Training in subspecialty internal medicine on the chessboard of health care reform

N. Franklin Adkinson, Joseph S. Alpert, D. Lynn Loriaux, Paul W. Ladenson, Lawrence S. Friedman, Peter A. Cassileth, Rüssel E. Kaufman, John G. Bartlett, Mark S. Klempner, Eric G. Neilson, John H. Glick, Robert J. Mayer, Spencer K. Koerner, Edward D. Crandall, William P. Arend

Research output: Contribution to journalArticlepeer-review

8 Scopus citations


Many reform-minded observers of the U.S. health care system have asked recently whether we are training too many subspecialists in internal medicine. Of course, the answer to this question may not be the same for all subspecialties or all manners of professional career, but any proposed answer has extended consequences for the entire health care system and the patients it serves. Some have even begun to advocate a firm ceiling on the numbers of subspecialty training positions in the future. Who, in fact, should be deciding such matters? These decisions are complex and not easily made by government, consumers, or insurance companies on their own, nor should they. These decisions are best made by a profession willing to examine and regulate itself where necessary. Recent legislative initiatives have made it abundantly clear that others are more than willing to act on our behalf, if we cannot. Whatever process is adopted for making such decisions, it needs to be fair, efficient, flexible, and responsive to unexpected demands in the future, including new practice economics, the availability of research funds, and medical innovation.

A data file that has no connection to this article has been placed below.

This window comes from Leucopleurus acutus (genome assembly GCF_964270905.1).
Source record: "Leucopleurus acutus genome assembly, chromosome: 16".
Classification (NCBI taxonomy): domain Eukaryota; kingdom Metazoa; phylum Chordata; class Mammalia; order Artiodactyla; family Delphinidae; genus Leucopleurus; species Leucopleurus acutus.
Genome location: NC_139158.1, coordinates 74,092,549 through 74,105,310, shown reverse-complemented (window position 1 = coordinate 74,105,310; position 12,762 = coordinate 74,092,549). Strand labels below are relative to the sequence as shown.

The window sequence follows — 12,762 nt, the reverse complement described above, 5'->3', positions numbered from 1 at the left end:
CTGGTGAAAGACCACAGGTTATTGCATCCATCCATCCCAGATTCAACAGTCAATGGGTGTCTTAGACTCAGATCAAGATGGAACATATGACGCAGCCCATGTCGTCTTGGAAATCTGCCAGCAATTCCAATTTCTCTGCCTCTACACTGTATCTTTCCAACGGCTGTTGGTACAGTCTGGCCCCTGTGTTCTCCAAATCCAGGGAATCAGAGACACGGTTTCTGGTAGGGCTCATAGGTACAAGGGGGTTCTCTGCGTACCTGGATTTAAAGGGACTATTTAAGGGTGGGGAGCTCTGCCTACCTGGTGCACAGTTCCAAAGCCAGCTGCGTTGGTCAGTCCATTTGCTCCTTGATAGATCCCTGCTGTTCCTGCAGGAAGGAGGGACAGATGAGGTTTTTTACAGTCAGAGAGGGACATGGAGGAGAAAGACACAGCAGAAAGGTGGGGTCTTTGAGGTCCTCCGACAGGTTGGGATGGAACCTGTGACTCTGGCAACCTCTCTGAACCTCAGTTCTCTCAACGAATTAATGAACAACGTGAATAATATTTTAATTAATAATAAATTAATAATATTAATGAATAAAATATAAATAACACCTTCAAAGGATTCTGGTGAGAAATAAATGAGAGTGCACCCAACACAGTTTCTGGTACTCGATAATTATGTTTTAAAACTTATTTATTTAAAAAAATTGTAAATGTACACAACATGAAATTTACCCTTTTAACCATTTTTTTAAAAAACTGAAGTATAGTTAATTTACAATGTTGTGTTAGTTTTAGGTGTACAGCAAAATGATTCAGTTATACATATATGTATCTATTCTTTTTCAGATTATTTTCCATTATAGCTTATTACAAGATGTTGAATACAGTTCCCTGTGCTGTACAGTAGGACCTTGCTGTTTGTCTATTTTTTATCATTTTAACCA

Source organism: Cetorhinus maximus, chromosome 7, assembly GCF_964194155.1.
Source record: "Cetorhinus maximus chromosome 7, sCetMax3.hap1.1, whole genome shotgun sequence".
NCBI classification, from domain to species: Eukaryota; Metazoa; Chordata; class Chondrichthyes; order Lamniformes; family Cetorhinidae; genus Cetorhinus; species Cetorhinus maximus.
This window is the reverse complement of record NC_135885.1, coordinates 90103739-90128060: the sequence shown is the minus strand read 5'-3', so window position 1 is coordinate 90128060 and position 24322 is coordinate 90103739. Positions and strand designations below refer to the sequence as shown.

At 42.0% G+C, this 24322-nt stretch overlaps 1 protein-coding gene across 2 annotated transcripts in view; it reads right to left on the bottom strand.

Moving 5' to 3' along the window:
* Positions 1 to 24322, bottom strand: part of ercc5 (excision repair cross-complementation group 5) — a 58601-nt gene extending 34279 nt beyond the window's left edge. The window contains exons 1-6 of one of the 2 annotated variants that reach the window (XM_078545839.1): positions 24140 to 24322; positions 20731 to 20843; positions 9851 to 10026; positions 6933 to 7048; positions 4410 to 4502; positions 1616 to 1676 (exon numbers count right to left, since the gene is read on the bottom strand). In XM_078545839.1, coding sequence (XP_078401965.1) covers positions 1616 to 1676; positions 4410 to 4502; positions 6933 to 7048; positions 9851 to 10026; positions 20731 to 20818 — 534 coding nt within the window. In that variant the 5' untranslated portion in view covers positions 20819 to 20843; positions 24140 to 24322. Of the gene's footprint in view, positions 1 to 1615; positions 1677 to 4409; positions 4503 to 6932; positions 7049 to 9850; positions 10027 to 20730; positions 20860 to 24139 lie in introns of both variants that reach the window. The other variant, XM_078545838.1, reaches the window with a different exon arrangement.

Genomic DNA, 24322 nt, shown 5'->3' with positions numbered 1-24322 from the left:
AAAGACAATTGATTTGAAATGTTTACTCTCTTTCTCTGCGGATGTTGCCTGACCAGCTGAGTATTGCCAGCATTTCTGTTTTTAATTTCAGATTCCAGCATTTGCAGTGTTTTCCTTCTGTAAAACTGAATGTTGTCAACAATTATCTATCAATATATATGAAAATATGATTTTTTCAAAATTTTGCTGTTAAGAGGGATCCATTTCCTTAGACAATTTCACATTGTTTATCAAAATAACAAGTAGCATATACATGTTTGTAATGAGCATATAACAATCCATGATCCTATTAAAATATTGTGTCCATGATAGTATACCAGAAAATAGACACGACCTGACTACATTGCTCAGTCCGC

Original languageEnglish (US)
Pages (from-to)810-813
Number of pages4
JournalAnnals of internal medicine
Issue number10
StatePublished - Nov 15 1994
Externally publishedYes

ASJC Scopus subject areas

  • Internal Medicine


Dive into the research topics of 'Training in subspecialty internal medicine on the chessboard of health care reform'. Together they form a unique fingerprint.

Cite this